accompanied by the process of alienation, however, as the
pressure of work performance and the sense of personal
isolation began to effect the climate of society.  Earlier
Karl Marx (1975, 324-334) had provided a classic observation
of the estrangement of workers and of their production,
which moves from economic factors into the realm of the
social world, where the manifestations of selfestrangement
are found in the relationship between the individual, others
and nature.  The effects of the selfestrangement of
individuals, who are directed by their own action and its
consequences, and who experience themselves and others as an
abstraction, constitute one of the central issues of
capitalism.  Thus, alienation included the denial of one's
own history; individual experiences became objectified
rather than social or cultural encounters.  Erich Fromm
(1955, 129) suggests that an individual's sense of self in
industrialised societies "does not stem from his activity as
a loving or thinking individual, but from his socio-economic
role," and he suggests that his "sense of value depends on
his success:  on whether he can sell himself favourably,
whether he can make more of himself than he started out
with, whether he is a success."  Since the result of
alienation is a growing sense of failure in the face of
increasing pressures of the workplace, for instance, or
psychological discomfort and sickness, the consequences of
industrialisation became transparent and problematic in a
society that was fixed on the idea of work.  In fact, the
problem was diagnosed as excess labour, and books like
George Beard's American Nervousness (1881) blamed the
conditions of the nineteenth century, particularly its
highpressure education, overspecialisation of labour, speed
of work performance, and general tempo of the times for the
neurological and physical complaints of a generation of
Americans.

     Rodgers (1974, 106) describes this phenomenon and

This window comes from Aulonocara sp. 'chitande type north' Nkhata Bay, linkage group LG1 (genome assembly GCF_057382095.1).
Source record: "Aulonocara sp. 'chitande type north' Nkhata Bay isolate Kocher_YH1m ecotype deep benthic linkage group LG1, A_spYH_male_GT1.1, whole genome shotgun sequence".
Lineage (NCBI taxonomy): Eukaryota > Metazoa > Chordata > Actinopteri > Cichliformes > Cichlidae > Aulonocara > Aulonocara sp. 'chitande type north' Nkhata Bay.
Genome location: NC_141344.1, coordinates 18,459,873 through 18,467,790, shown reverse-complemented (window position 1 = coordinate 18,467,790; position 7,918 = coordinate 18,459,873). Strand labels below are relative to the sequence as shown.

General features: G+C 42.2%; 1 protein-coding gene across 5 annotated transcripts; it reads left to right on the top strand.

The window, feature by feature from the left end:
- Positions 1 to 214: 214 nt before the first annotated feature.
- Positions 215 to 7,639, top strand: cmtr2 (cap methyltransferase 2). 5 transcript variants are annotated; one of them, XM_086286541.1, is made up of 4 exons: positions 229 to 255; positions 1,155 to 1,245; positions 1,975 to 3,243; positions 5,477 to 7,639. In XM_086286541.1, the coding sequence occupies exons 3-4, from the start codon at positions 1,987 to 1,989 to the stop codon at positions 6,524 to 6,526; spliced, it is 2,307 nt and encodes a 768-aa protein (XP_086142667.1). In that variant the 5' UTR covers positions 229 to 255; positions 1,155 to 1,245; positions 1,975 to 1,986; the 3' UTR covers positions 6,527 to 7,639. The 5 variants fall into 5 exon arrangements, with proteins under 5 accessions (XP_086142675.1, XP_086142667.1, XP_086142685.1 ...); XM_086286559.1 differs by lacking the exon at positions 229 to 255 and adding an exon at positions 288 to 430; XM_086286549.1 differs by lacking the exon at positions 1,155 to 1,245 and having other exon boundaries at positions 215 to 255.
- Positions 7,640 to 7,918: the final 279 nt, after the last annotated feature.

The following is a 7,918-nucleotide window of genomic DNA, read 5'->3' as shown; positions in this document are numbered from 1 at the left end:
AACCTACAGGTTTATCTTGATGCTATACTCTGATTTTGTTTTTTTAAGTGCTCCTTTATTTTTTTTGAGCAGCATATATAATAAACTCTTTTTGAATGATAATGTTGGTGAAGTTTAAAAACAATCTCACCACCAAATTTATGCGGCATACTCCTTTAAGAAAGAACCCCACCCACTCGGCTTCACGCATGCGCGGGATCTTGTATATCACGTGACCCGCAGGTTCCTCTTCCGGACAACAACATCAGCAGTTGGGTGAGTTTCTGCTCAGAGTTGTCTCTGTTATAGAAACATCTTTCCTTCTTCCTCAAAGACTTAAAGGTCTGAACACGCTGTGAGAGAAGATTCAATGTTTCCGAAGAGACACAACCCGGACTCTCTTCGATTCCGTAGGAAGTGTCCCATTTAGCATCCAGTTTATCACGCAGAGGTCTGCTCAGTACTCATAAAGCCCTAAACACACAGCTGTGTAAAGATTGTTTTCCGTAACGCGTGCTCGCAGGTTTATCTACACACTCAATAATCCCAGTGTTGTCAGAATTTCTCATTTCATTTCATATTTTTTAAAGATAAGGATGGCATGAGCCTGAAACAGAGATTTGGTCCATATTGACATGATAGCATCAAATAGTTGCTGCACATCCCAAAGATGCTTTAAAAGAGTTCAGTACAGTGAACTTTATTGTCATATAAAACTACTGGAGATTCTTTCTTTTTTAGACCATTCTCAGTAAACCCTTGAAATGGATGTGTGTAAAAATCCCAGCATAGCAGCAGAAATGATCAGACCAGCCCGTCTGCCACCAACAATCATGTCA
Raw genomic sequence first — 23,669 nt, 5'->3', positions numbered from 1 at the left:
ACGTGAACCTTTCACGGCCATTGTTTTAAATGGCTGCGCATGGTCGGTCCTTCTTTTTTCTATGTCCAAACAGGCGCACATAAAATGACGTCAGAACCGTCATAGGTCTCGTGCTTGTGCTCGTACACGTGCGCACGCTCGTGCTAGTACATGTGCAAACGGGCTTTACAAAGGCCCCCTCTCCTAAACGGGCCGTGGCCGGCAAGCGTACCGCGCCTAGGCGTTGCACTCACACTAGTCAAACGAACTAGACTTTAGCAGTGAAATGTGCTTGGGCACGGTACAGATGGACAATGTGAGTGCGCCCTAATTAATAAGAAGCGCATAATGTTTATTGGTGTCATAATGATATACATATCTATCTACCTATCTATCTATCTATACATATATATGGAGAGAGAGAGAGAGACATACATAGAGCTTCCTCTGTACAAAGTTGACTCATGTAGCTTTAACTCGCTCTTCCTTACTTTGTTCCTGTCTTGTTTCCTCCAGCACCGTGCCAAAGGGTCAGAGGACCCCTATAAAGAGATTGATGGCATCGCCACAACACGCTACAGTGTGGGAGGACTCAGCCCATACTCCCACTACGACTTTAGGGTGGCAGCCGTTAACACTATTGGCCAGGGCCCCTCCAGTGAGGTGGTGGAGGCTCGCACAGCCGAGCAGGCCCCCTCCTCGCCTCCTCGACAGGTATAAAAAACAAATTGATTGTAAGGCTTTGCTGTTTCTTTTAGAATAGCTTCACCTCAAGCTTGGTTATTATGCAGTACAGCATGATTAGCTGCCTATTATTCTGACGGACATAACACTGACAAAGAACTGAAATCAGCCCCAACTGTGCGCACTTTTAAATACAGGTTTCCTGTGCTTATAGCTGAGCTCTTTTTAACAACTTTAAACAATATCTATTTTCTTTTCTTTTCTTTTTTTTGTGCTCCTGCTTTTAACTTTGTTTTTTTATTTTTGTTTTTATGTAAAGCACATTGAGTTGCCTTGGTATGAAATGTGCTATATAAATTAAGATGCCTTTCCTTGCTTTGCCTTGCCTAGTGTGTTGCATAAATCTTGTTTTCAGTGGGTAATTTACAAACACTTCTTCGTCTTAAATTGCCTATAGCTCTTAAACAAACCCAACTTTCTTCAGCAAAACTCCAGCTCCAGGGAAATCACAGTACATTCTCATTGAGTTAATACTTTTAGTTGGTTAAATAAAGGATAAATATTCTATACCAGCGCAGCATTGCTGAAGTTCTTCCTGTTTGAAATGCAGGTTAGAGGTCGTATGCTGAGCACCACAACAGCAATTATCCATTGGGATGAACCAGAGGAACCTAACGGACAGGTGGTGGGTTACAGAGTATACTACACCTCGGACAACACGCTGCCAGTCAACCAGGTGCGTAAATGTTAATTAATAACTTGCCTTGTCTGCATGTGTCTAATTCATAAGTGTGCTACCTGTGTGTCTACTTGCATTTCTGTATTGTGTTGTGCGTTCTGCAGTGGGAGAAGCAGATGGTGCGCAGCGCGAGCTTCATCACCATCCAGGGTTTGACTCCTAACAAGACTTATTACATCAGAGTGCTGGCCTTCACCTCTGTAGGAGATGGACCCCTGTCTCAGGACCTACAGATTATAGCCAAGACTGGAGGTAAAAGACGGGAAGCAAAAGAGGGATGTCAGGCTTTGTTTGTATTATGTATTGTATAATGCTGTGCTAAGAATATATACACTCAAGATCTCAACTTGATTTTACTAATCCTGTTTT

concludes that the "long campaign against overwork served as
the intellectual side to a conspicuous expansion of free
time and free-time activities" which suggested the demotion
of work from an essential to an instrumental virtue.  The
result was a new outlook in which play and leisure time
became work, and work was play.  Such changes were
accompanied by increasing appeals to diversion through
entertainment, particularly with the rise of the tabloid
press, dime novels, film, radio, and finally television and
personal computers, which have become the most successful
instruments of recreation and distraction in the 1990s.
More specifically, after completing a major phase of
industrialisation during the 1910s, the problem of work as a
social process had been successfully identified with the
idea of collective responsibility and as a necessary and
sufficient condition for economic advancement, happiness,
and well-being, when the notion of leisure became just
another aspect of every-day existence.  The merger of work
and play into a new philosophy of American life became part
of a middleclass ideal.  At the same time, the liberation
from toil and the potential of less work and more leisure
time was an equally appealing alternative for the working
class.

     Further mechanisation and the rise of technology were
accompanied by shorter work days, better pay, and the
prospects of conspicuous consumption, which was identified
by Thorstein Veblen, among others, with the nature of the
leisure class, and therefore, with notions of freedom.  As
Dallas Smythe (1994, 237) suggests, they were also
accompanied by the realisation that the "uses of technique
(in the sense of machines of ever-growing sophistication) in
capitalism have been linked with alienation of people, with
specialisation of functions of people, and with hierarchical
arrangements of people in bureaucratic structures."

     The process of alienation continued with the
replacement of human contacts by media environments.  In
fact, the notion of individualism was easily shifted to
become part of the vocabulary of commerce and industry,
where individualism had more to do with the subjugation of
others than with social or private concerns.  This process